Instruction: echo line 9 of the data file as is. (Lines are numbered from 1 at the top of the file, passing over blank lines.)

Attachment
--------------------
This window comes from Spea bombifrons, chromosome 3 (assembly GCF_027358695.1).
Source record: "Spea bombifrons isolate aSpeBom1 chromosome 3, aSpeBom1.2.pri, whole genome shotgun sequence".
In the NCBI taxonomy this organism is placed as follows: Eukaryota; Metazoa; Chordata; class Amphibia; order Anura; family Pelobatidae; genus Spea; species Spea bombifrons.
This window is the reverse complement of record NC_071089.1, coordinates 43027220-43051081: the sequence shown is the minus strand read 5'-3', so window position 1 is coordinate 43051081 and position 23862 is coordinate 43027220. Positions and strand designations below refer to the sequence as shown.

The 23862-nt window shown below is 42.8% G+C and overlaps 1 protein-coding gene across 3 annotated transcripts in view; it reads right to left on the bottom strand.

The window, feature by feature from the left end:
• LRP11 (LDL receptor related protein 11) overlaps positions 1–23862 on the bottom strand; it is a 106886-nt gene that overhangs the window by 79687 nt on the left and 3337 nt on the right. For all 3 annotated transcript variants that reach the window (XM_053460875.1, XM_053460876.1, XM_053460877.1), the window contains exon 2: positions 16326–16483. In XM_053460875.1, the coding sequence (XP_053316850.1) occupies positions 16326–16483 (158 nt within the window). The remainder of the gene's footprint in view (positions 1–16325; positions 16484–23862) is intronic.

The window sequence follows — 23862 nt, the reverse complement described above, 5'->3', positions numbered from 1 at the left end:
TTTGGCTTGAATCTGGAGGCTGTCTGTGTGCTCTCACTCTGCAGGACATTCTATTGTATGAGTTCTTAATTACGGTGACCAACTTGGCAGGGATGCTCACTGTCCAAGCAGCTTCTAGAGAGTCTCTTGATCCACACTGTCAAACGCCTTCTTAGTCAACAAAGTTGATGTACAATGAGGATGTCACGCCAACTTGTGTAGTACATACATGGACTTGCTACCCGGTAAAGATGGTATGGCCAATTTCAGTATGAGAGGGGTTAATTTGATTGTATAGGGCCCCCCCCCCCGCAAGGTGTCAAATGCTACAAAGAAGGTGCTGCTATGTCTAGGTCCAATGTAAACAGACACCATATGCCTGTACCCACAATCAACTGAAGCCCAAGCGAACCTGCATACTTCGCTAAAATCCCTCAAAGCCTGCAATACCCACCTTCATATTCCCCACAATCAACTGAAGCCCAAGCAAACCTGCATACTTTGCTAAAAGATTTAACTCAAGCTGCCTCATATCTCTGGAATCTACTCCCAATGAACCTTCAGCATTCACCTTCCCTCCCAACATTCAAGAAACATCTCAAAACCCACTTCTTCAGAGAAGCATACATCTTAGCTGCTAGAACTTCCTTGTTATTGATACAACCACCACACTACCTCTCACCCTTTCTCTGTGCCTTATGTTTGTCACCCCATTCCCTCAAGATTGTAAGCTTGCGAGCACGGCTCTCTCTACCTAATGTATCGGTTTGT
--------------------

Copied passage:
TTTGGCTTGAATCTGGAGGCTGTCTGTGTGCTCTCACTCTGCAGGACATTCTATTGTATGAGTTCTTAATTACGGTGACCAACTTGGCAGGGATGCTCACTGTCCAAGCAGCTTCTAGAGAGTCTCTTGATCCACACTGTCAAACGCCTTCTTAGTCAACAAAGTTGATGTACAATGAGGATGTCACGCCAACTTGTGTAGTACATACATGGACTTGCTACCCGGTAAAGATGGTATGGCCAATTTCAGTATGAGAGGGGTTAATTTGATTGTATAGGGCCCCCCCCCCCGCAAGGTGTCAAATGCTACAAAGAAGGTGCTGCTATGTCTAGGTCCAATGTAAACAGACACCATATGCCTGTACCCACAATCAACTGAAGCCCAAGCGAACCTGCATACTTCGCTAAAATCCCTCAAAGCCTGCAATACCCACCTTCATATTCCCCACAATCAACTGAAGCCCAAGCAAACCTGCATACTTTGCTAAAAGATTTAACTCAAGCTGCCTCATATCTCTGGAATCTACTCCCAATGAACCTTCAGCATTCACCTTCCCTCCCAACATTCAAGAAACATCTCAAAACCCACTTCTTCAGAGAAGCATACATCTTAGCTGCTAGAACTTCCTTGTTATTGATACAACCACCACACTACCTCTCACCCTTTCTCTGTGCCTTATGTTTGTCACCCCATTCCCTCAAGATTGTAAGCTTGCGAGCACGGCTCTCTCTACCTAATGTATCGGTTTGT